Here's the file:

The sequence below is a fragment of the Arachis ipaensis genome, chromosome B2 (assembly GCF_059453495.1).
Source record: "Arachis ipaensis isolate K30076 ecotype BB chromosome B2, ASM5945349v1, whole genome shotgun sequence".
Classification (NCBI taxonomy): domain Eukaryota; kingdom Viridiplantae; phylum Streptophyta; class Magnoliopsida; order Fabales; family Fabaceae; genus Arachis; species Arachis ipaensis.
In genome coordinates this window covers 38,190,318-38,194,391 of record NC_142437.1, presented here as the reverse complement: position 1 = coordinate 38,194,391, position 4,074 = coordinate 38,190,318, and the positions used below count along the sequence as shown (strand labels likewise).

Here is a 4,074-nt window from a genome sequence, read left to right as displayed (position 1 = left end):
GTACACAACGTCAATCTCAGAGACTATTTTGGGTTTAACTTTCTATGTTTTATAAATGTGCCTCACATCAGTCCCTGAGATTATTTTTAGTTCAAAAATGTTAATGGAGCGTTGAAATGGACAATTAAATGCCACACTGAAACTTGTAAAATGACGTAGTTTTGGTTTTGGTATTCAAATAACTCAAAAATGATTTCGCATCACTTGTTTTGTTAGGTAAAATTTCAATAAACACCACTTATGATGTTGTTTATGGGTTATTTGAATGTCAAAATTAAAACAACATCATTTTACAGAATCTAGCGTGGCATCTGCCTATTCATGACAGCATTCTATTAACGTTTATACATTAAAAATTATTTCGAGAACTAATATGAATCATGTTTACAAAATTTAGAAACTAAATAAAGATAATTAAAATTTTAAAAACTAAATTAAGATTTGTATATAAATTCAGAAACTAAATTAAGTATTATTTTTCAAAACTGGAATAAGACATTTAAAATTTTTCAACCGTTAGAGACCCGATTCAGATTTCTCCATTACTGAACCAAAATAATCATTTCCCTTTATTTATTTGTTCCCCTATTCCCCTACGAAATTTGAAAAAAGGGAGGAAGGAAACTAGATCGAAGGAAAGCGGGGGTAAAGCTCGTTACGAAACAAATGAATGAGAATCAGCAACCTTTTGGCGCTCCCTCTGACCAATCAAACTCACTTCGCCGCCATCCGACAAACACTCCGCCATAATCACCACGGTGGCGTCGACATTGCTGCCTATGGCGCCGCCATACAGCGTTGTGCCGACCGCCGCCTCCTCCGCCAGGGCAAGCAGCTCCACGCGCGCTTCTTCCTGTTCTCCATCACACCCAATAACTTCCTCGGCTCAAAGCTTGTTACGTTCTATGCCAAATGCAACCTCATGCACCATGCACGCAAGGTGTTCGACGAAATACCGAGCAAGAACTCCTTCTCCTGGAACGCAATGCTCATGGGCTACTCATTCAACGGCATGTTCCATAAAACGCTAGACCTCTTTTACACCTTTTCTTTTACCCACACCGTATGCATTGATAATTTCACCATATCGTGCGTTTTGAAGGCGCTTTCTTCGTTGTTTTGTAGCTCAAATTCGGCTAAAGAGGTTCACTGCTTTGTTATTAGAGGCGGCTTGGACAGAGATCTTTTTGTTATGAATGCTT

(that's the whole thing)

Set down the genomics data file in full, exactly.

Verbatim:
The sequence below is a fragment of the Arachis ipaensis genome, chromosome B2 (assembly GCF_059453495.1).
Source record: "Arachis ipaensis isolate K30076 ecotype BB chromosome B2, ASM5945349v1, whole genome shotgun sequence".
Classification (NCBI taxonomy): domain Eukaryota; kingdom Viridiplantae; phylum Streptophyta; class Magnoliopsida; order Fabales; family Fabaceae; genus Arachis; species Arachis ipaensis.
In genome coordinates this window covers 38,190,318-38,194,391 of record NC_142437.1, presented here as the reverse complement: position 1 = coordinate 38,194,391, position 4,074 = coordinate 38,190,318, and the positions used below count along the sequence as shown (strand labels likewise).

Here is a 4,074-nt window from a genome sequence, read left to right as displayed (position 1 = left end):
GTACACAACGTCAATCTCAGAGACTATTTTGGGTTTAACTTTCTATGTTTTATAAATGTGCCTCACATCAGTCCCTGAGATTATTTTTAGTTCAAAAATGTTAATGGAGCGTTGAAATGGACAATTAAATGCCACACTGAAACTTGTAAAATGACGTAGTTTTGGTTTTGGTATTCAAATAACTCAAAAATGATTTCGCATCACTTGTTTTGTTAGGTAAAATTTCAATAAACACCACTTATGATGTTGTTTATGGGTTATTTGAATGTCAAAATTAAAACAACATCATTTTACAGAATCTAGCGTGGCATCTGCCTATTCATGACAGCATTCTATTAACGTTTATACATTAAAAATTATTTCGAGAACTAATATGAATCATGTTTACAAAATTTAGAAACTAAATAAAGATAATTAAAATTTTAAAAACTAAATTAAGATTTGTATATAAATTCAGAAACTAAATTAAGTATTATTTTTCAAAACTGGAATAAGACATTTAAAATTTTTCAACCGTTAGAGACCCGATTCAGATTTCTCCATTACTGAACCAAAATAATCATTTCCCTTTATTTATTTGTTCCCCTATTCCCCTACGAAATTTGAAAAAAGGGAGGAAGGAAACTAGATCGAAGGAAAGCGGGGGTAAAGCTCGTTACGAAACAAATGAATGAGAATCAGCAACCTTTTGGCGCTCCCTCTGACCAATCAAACTCACTTCGCCGCCATCCGACAAACACTCCGCCATAATCACCACGGTGGCGTCGACATTGCTGCCTATGGCGCCGCCATACAGCGTTGTGCCGACCGCCGCCTCCTCCGCCAGGGCAAGCAGCTCCACGCGCGCTTCTTCCTGTTCTCCATCACACCCAATAACTTCCTCGGCTCAAAGCTTGTTACGTTCTATGCCAAATGCAACCTCATGCACCATGCACGCAAGGTGTTCGACGAAATACCGAGCAAGAACTCCTTCTCCTGGAACGCAATGCTCATGGGCTACTCATTCAACGGCATGTTCCATAAAACGCTAGACCTCTTTTACACCTTTTCTTTTACCCACACCGTATGCATTGATAATTTCACCATATCGTGCGTTTTGAAGGCGCTTTCTTCGTTGTTTTGTAGCTCAAATTCGGCTAAAGAGGTTCACTGCTTTGTTATTAGAGGCGGCTTGGACAGAGATCTTTTTGTTATGAATGCTT